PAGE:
All 50 States, U.S. territories, and the District of Columbia are mandated to develop a State Wildlife Action Plan to identify key conservation needs in each respective state and territory. These action plans have identified nearly 12,000 species in the greatest need of conservation. CSF is a member of the Alliance for America’s Wildlife Act, which is working to provide additional funding to conserve the full array of fish and wildlife and their associated habitats. The Recovering America’s Fish and Wildlife will provide $1.3 billion in additional funding to state fish and wildlife agencies to address the issues identified in their respective State Wildlife Action Plans.
The Recovering America’s Wildlife Act comes in response to the recommendations developed by the Blue Ribbon Panel on Sustaining America’s Fish and Wildlife Resources (BRP), which is co-chaired by former Wyoming Governor, David Freudenthal, and John L. Morris, founder of Bass Pro Shops. The Alliance for America’s Fish and Wildlife now represents the broad coalition developed by the BRP including members from the conservation and sportsmen’s organizations, outdoor recreational retail and manufacturing sectors, energy and automotive industries, private landowners, educational institutions, and state fish and wildlife agencies. Congressional Sportsmen’s Foundation President (CSF) Jeff Crane is a member of the BRP, and CSF is currently a member of the Alliance for America’s Fish and Wildlife.
H.R. 4647 will not establish any new taxes at the expense of taxpayers, or at the expense of the businesses that are currently contributing anywhere from $5 billion to $12 billion in royalties from the development of energy and mineral resources on federal lands and waters.
The idea of wildlife conservation was originally developed by hunters and anglers who recognized the need to establish game laws and programs to protect our natural resources. As a result, the “user-pays, public-benefits” American System of Conservation Funding was developed through the enactment of the Pittman-Robertson and Dingell-Johnson Acts. Not since the enactment of these Acts have we had an opportunity to pass legislation of such importance to ensure the future of healthy fish and wildlife populations.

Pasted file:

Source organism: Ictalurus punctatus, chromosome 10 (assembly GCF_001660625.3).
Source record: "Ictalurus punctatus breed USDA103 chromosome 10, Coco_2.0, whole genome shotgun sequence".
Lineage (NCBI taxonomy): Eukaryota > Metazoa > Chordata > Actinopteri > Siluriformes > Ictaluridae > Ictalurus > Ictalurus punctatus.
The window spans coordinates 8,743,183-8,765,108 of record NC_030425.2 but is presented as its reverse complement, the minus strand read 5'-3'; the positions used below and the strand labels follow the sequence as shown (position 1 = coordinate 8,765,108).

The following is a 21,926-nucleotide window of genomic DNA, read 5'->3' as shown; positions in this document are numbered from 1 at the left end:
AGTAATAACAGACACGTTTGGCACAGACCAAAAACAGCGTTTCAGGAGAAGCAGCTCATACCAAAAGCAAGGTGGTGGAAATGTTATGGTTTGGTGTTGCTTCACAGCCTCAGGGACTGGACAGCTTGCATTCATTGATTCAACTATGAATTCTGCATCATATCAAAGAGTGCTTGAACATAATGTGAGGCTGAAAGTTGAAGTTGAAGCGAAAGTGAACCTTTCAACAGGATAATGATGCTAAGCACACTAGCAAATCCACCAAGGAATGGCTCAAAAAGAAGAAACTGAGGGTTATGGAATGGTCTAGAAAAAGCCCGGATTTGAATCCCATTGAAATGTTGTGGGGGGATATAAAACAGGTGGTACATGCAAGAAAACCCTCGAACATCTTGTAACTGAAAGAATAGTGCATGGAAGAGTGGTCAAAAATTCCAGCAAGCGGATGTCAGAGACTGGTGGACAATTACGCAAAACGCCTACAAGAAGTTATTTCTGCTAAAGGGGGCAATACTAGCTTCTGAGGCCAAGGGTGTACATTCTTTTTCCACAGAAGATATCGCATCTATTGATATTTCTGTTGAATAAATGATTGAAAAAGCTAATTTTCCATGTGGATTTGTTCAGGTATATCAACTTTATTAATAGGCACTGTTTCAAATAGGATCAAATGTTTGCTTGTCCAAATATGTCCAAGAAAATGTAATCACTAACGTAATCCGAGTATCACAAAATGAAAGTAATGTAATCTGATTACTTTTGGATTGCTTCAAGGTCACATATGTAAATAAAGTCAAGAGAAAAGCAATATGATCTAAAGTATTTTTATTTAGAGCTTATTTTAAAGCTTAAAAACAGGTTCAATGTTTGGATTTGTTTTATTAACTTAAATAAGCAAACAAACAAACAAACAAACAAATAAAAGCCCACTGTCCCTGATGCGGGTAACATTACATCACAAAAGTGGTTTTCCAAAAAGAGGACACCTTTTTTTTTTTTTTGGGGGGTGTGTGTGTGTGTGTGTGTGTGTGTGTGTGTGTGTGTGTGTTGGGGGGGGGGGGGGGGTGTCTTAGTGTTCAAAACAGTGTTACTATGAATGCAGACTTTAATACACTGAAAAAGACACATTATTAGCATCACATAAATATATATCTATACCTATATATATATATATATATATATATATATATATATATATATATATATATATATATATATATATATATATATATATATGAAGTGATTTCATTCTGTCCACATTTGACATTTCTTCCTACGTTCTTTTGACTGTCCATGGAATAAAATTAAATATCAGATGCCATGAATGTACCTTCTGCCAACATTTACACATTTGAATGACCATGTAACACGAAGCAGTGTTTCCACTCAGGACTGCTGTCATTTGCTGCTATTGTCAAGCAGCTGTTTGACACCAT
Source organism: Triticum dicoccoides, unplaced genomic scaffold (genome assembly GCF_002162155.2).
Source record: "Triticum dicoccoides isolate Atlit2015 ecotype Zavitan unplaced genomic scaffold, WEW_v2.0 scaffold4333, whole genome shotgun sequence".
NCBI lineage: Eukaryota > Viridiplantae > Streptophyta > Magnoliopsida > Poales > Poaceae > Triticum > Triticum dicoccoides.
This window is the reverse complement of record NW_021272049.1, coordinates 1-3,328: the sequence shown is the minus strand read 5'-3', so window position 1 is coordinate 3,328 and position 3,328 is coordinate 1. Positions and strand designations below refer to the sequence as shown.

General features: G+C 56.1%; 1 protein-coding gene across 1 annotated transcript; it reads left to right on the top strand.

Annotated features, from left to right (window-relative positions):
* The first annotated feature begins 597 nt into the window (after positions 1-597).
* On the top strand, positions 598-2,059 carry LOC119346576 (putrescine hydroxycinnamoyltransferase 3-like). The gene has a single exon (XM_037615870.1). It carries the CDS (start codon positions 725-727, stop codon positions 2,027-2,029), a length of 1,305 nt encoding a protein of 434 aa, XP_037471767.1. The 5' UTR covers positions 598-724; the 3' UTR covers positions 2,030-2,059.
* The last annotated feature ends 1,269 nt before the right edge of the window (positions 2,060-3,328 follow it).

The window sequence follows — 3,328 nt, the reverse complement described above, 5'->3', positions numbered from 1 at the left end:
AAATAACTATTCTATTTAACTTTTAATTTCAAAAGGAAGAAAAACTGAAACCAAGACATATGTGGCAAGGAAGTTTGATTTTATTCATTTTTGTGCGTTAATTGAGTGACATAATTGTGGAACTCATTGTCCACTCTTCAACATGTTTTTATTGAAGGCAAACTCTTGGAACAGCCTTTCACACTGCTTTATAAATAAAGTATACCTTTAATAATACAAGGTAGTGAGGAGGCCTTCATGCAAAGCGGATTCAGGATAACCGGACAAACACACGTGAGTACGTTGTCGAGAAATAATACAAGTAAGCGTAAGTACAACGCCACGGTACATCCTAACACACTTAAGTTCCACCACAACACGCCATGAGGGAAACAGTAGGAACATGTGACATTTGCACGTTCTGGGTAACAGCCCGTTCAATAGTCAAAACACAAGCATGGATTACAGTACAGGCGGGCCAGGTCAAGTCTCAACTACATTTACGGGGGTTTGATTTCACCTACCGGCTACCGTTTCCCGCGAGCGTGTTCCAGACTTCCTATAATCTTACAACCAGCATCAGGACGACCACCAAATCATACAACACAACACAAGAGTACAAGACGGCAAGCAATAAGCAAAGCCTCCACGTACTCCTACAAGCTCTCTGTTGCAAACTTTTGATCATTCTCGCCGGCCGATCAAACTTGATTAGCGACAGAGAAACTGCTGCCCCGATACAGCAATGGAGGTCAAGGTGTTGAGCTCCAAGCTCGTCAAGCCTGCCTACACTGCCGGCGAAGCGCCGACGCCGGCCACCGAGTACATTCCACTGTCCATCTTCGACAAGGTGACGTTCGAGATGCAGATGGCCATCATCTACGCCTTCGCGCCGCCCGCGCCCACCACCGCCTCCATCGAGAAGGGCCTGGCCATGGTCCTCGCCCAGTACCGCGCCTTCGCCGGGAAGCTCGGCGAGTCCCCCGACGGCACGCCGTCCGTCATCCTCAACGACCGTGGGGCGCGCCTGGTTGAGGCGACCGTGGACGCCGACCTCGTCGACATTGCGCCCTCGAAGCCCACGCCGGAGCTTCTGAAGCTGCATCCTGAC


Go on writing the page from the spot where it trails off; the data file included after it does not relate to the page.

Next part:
Today, sportsmen’s contributions through license fees and the excise taxes collected under the Pittman-Robertson and Dingell-Johnson Acts often provide approximately 80 percent of the funding for state fish and wildlife agencies. This new funding source will provide additional money to state fish and wildlife agencies to address the species in greatest need of conservation efforts.
The Recovering America’s Wildlife Act (H.R. 4647) was introduced in the United States House of Representatives by Congressional Sportsmen’s Caucus (CSC) Members Congressman Jeff Fortenberry (NE) and Congresswoman Debbie Dingell (MI). This bipartisan legislation aims to meet the increasing for proactive wildlife conservation funding the full array of our nation’s fish and wildlife resources and the habitats on which they depend. Specifically, the Recovering America’s Wildlife Act will annually redirect $1.3 billion in funding in existing revenue from royalties collected from onshore and offshore energy and mineral development on federal lands and waters to be used to provide proactive funding for state-based wildlife conservation. By leveraging a 25% match from the states and territories, this state-based wildlife conservation funding program will help ensure the future of the 12,000 species efforts that have been identified in the State Wildlife Action Plans as in the greatest need of conservation efforts.
|Recovering America's Wildlife Act Brief||Download file|
Share this page
Your opinion counts
What do you think is the biggest obstacle that deters younger individuals from joining the hunting community?Vote Here
- Lack of access to hunting areas (26.03%)
- Lack of a mentor or instructor to take them (24.66%)
- Age limit restrictions on when they can purchase a license (1.37%)
- Lack of time or competing interests (19.18%)
- Technology (social media, phones, computers) (10.96%)
- Perceived negative public or peer-group opinions (17.81%)